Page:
Monday, January 24, 2011

Gems on Etsy: How to Cut a Rock

Gems on Etsy: How to Cut a Rock: " I did this post last year on a jewelry making forum,I figured I would post it here on my blog for anyone interested.  I start w..."

Saturday, January 8, 2011

Win a $50 gift certificate to Cabbing Rough!

Flickr Contest

Leopardskin Jasper pendant made by Pennee. You an find this pendant in her etsy shop All Wired Up

When I first started cutting cabochons, they were either for my jewelry creations or for people I knew personally. I was always very excited to cut a stone for someone else because their finished pieces would always be so different from what I imagined when I cut the stone. Since we’ve started selling on etsy, there have been so many stones I wonder about what they have turned into.

So a few months ago we started a contest to encourage artist’s to share their jewelry designs with us. Here’s how it works:
1.) Make something out of a stone you purchase from Cabbing Rough
2.) Upload a photo of it to You may enter as many pieces as you like.
3.) At the end of the month, each member of my family gets a vote, even my 3 year old son! The photo with the most votes gets a $50 gift certificate to our etsy shop.
4.) This contest runs EVERY MONTH, so make sure you stop back often!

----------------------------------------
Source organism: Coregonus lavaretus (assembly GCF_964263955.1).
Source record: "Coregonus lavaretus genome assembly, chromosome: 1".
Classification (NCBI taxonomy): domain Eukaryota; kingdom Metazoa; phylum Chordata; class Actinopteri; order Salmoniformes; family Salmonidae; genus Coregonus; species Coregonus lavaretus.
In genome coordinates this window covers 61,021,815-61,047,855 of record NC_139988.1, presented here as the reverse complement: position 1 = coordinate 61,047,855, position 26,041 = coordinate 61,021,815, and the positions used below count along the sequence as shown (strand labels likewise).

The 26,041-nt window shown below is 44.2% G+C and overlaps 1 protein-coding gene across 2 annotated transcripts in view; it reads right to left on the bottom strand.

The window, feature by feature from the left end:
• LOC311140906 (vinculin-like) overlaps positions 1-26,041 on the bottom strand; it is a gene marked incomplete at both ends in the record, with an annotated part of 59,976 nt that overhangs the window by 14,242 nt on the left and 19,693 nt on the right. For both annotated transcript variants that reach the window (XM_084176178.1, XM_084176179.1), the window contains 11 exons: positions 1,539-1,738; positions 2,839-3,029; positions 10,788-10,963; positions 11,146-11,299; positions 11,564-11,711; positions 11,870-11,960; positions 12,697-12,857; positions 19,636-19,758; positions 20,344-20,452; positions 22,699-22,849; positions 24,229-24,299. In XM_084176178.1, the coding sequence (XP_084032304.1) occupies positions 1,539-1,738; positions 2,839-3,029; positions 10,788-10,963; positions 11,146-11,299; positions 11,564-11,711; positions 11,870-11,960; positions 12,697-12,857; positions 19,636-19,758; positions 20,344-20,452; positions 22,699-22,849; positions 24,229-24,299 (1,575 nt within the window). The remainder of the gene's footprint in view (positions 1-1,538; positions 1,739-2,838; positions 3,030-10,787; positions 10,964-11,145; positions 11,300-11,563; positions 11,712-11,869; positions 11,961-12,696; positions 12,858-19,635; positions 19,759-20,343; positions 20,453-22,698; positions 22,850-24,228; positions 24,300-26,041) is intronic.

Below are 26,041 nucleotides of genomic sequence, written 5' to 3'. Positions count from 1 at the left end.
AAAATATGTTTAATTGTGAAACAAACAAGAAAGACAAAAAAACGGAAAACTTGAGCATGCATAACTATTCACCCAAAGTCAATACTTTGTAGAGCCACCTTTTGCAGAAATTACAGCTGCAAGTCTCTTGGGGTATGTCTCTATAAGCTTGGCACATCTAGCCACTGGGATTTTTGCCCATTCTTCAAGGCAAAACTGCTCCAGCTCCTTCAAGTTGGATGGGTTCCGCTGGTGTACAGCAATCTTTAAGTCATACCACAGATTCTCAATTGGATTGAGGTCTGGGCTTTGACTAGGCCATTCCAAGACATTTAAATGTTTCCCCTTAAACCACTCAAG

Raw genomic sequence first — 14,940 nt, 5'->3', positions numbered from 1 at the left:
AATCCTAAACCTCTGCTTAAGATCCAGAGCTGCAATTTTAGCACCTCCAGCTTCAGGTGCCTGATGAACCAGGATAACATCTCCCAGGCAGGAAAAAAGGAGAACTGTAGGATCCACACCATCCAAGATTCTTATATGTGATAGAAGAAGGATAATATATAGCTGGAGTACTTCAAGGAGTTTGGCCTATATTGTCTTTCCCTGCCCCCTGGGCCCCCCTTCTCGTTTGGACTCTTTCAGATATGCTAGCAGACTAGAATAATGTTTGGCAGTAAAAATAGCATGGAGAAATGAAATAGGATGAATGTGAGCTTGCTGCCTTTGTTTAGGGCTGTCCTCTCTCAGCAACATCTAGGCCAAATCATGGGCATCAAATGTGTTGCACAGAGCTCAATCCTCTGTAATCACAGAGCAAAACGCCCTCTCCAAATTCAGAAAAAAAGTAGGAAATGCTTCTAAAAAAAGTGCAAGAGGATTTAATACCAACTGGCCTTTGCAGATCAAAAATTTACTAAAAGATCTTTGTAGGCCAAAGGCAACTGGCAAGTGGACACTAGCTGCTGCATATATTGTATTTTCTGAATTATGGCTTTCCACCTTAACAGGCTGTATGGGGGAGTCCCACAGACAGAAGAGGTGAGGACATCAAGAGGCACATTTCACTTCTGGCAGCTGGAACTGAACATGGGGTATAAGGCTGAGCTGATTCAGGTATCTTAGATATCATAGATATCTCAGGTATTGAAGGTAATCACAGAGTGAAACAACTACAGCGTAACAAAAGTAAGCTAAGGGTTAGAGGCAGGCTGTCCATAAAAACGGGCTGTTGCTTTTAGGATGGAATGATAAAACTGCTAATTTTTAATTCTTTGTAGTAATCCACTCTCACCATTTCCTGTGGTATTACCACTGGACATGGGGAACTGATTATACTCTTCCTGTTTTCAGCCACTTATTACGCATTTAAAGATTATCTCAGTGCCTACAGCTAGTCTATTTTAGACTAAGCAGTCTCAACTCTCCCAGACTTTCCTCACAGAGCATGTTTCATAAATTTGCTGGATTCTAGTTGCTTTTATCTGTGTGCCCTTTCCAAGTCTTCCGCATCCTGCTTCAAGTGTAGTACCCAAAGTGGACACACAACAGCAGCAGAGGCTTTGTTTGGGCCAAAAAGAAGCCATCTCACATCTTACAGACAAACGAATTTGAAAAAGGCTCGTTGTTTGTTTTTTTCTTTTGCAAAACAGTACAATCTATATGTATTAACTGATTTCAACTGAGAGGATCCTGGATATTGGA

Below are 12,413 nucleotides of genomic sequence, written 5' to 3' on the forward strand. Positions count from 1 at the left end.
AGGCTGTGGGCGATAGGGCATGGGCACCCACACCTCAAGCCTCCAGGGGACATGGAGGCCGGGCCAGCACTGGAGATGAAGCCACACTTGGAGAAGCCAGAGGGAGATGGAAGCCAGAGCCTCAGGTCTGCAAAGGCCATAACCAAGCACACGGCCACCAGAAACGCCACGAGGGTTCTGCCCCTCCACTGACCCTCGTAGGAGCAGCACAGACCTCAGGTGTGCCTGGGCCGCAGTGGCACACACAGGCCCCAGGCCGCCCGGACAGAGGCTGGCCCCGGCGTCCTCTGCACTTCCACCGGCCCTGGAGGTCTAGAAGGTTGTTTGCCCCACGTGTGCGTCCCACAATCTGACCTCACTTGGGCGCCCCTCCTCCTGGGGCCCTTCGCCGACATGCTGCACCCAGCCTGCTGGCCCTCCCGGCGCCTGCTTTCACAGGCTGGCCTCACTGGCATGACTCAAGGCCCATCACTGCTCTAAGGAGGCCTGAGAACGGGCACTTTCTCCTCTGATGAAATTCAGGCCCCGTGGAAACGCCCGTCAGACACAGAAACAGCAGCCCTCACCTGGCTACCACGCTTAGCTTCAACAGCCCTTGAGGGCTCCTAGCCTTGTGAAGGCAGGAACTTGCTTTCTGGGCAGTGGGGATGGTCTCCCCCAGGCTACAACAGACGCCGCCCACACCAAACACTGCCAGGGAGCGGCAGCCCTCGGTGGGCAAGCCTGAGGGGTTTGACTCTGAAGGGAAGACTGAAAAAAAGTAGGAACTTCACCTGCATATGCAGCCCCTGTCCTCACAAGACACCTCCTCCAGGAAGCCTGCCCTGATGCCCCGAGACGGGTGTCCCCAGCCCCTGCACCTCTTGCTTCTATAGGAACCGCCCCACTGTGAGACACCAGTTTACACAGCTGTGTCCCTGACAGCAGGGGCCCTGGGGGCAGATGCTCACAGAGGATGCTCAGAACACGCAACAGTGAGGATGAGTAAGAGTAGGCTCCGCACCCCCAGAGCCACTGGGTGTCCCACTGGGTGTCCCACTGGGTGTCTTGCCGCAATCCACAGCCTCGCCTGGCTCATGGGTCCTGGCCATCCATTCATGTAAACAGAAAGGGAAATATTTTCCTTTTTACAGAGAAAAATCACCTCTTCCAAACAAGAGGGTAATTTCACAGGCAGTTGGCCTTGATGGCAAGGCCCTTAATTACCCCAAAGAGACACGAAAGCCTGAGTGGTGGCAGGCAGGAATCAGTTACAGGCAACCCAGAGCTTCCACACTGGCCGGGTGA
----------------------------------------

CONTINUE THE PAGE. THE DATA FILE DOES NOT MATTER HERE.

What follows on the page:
Although I didn’t think of this originally, this contest page has been a great resource for me. Many times I receive emails from customers wanting one of or stones made into a finished piece of jewelry. I now refer them to this flickr page to browse! So if you enter, make sure you have a link to your online store under your flickr profile, not on your photo (against flickr rules)
Flickr Contest

Friday, January 7, 2011

Mooka Jasper (mookaite)

Mookaite is a stone I have worked with quite a bit. I really love cutting this stone because of the possibilities. The shades and patterns can vary so much, and sometimes the patterns create pretty scenes or eyes.

Mookaite is also known as Mookite, Mookalite, Mooka Jasper, or Mookarite. It is found in Western Australia. The Aboriginal word "mooka" means "running waters". It is made up of chert, opalite, and chalcedony.